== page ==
The working world continues to change and evolve, and the events of the last two years have led to many businesses adopting an entirely remote approach to working. Even those that still have physical offices have implemented flexible and hybrid working to allow for continued growth in the popularity of remote work and to remain competitive in the talent market. However, it isn’t as simple as what an employer or employee prefers, it often comes down to behavioural science.
Adopting a new approach to work
Not having a bricks and mortar building isn’t a barrier to success. We don’t have physical offices, and the entire business works remotely – in a place that suits employees and encourages comfortability and productivity.
Although we are a remote business, we have put a variety of practices in place that allow us to continue to foster culture, collaboration and performance, such as team building days, and company seminars and invest heavily in our use of technology – something that other company leaders should also be considering to boost employee engagement.
Through behavioural science, businesses can ensure they take a fundamentally good concept and positive societal change and execute it in a way that is right for future workforces
Remote working: is it for everyone?
Some employees thrive in a remote working environment, whereas others face several challenges. Remote working must be built upon a solid combination of well-being and performance, as well as the implementation of a remote working strategy.
This poses a critical question for many businesses: ‘How do you identify those that have difficulty working from home, and more importantly, how do you support their adaptation?’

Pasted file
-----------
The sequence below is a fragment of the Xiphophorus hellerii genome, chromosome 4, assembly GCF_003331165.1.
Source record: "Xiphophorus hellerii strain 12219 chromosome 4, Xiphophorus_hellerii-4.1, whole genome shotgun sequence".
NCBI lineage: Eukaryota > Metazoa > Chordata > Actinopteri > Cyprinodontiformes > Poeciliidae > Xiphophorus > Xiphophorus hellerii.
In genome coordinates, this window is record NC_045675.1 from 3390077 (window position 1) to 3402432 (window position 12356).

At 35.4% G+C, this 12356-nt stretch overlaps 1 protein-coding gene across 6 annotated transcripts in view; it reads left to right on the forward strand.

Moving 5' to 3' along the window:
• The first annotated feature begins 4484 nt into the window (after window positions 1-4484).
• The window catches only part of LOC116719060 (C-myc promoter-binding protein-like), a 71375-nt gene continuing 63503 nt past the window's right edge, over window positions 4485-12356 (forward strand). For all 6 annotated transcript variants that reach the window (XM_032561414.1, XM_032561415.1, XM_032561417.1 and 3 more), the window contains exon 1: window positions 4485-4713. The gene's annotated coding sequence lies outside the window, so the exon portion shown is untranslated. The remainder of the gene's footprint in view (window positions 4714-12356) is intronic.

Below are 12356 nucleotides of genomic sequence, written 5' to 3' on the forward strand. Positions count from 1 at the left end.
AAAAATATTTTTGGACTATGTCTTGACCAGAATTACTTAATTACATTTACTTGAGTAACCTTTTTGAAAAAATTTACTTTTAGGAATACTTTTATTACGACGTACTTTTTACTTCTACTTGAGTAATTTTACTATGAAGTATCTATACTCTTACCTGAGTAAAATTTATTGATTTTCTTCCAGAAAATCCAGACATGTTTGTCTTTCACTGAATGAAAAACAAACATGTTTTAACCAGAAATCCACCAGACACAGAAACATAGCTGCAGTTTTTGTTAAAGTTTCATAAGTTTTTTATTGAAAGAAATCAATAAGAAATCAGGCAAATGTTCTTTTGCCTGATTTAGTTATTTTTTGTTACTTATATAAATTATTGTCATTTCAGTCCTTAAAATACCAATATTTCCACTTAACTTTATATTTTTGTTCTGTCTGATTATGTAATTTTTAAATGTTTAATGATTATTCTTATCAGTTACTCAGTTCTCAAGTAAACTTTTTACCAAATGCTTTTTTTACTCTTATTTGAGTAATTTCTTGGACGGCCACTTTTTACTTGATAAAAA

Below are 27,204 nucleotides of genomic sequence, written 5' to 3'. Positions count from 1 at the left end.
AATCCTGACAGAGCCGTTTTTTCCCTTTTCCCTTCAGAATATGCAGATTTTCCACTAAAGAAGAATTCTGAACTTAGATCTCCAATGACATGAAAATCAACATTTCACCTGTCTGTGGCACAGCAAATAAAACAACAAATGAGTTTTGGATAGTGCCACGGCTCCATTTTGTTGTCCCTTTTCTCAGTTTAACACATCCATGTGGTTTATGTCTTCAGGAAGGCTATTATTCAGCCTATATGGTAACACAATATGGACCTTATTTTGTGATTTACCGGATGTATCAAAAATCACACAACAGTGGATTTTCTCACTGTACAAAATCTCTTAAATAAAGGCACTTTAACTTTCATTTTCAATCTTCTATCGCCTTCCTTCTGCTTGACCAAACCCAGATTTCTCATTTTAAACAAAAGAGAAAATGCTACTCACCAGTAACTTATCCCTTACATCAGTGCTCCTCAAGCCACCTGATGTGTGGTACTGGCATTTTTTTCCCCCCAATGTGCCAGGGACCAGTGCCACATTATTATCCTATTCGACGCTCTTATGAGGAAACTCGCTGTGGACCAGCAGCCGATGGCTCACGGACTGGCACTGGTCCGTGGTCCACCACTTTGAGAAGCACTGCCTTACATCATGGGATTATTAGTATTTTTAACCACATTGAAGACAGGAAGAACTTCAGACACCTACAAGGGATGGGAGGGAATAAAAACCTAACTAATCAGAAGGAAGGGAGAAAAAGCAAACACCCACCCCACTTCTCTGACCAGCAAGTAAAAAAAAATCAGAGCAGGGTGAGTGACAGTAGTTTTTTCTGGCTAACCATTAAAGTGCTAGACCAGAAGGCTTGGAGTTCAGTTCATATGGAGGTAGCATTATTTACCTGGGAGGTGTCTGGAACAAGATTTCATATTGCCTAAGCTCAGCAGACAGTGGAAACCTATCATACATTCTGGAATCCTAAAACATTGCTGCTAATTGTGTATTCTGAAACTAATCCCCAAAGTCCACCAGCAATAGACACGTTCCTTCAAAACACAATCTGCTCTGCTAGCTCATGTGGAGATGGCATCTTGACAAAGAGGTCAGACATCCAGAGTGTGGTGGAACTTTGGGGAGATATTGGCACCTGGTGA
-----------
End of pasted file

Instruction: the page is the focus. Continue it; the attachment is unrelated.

We’ve carried out research that demonstrates behavioural science is the answer. And with 20% of employees reporting that they feel lonely whilst at work, it is something that more businesses should be looking into.
Considering the younger generations
The prevalence of Generation Z in HR considerations is encouraging, but when it comes to remote work, much is taken as assumed when it comes to preferences and ‘what’s best for business.’
As the first members of Generation Alpha will be entering the world of work within the next five years; businesses and recruiters should be considering the impact that lockdown has had on their education and whether this will lead to an embrace, or rebellion, of remote working.
The only generation to have lived a life in and out of lockdowns, Generation Alpha was forced to adapt to a life of home-schooling, and should therefore be much more equipped for a future of remote working.
Encompassing the power of behavioural science
Through behavioural science, businesses can ensure they take a fundamentally good concept and positive societal change and execute it in a way that is right for future workforces. We have been able to identify behavioural traits via a relationship axis and a work axis.
For the ‘relationship’ axis, the analyses show that the individuals who manage long-distance relationships with the most difficulty and feel most isolated share personality traits and motivations relating to:
- A need to have work centred on relationships and collaboration with others
- A need for recognition
- A way of thinking that is very operational and rooted in the present
Regarding the ‘work’ axis, people with a natural affinity for working remotely show:
- Naturally strong autonomy and an ability to make decisions
- An ability to navigate uncertainty
- A natural ability to manage their work and are self-disciplined
- Above-average reasoning skills
Behavioural science is the ultimate tool to boost employee engagement, performance and importantly, work satisfaction
Is behavioural science the future?
Behavioural science builds an evidence-based understanding of people’s requirements and how people react to working in different environments. Employers can use this information to build strategies that ensure that employees are not only happy and content within their roles, but are highly motivated, too.
So yes, behavioural science might just be the future. With businesses having to consider much more than just the quality of a candidate, behavioural science is the ultimate tool to boost employee engagement, performance and importantly, work satisfaction.